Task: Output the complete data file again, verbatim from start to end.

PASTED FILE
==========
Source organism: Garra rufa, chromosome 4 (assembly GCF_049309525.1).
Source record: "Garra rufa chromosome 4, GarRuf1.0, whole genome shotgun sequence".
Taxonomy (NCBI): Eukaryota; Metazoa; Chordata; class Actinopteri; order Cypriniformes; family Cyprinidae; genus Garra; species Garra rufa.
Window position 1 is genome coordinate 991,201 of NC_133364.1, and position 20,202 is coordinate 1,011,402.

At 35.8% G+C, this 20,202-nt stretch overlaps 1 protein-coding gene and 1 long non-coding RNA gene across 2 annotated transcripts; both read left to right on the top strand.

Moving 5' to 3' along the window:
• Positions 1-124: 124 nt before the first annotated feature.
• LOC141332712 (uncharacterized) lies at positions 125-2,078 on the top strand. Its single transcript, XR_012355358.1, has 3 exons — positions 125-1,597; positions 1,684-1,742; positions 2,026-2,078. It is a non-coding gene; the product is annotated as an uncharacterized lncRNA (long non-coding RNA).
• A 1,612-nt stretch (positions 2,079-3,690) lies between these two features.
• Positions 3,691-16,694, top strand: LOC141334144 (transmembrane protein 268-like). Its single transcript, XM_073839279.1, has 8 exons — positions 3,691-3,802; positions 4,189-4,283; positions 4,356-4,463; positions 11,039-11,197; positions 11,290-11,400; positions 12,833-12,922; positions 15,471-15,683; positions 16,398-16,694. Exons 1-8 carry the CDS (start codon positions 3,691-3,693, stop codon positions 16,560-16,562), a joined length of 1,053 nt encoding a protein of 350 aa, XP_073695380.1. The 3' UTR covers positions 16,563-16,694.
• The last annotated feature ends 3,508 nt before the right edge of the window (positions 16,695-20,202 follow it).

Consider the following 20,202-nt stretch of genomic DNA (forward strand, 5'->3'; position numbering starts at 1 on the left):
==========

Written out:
Source organism: Garra rufa, chromosome 4 (assembly GCF_049309525.1).
Source record: "Garra rufa chromosome 4, GarRuf1.0, whole genome shotgun sequence".
Taxonomy (NCBI): Eukaryota; Metazoa; Chordata; class Actinopteri; order Cypriniformes; family Cyprinidae; genus Garra; species Garra rufa.
Window position 1 is genome coordinate 991,201 of NC_133364.1, and position 20,202 is coordinate 1,011,402.

At 35.8% G+C, this 20,202-nt stretch overlaps 1 protein-coding gene and 1 long non-coding RNA gene across 2 annotated transcripts; both read left to right on the top strand.

Moving 5' to 3' along the window:
• Positions 1-124: 124 nt before the first annotated feature.
• LOC141332712 (uncharacterized) lies at positions 125-2,078 on the top strand. Its single transcript, XR_012355358.1, has 3 exons — positions 125-1,597; positions 1,684-1,742; positions 2,026-2,078. It is a non-coding gene; the product is annotated as an uncharacterized lncRNA (long non-coding RNA).
• A 1,612-nt stretch (positions 2,079-3,690) lies between these two features.
• Positions 3,691-16,694, top strand: LOC141334144 (transmembrane protein 268-like). Its single transcript, XM_073839279.1, has 8 exons — positions 3,691-3,802; positions 4,189-4,283; positions 4,356-4,463; positions 11,039-11,197; positions 11,290-11,400; positions 12,833-12,922; positions 15,471-15,683; positions 16,398-16,694. Exons 1-8 carry the CDS (start codon positions 3,691-3,693, stop codon positions 16,560-16,562), a joined length of 1,053 nt encoding a protein of 350 aa, XP_073695380.1. The 3' UTR covers positions 16,563-16,694.
• The last annotated feature ends 3,508 nt before the right edge of the window (positions 16,695-20,202 follow it).

Consider the following 20,202-nt stretch of genomic DNA (forward strand, 5'->3'; position numbering starts at 1 on the left):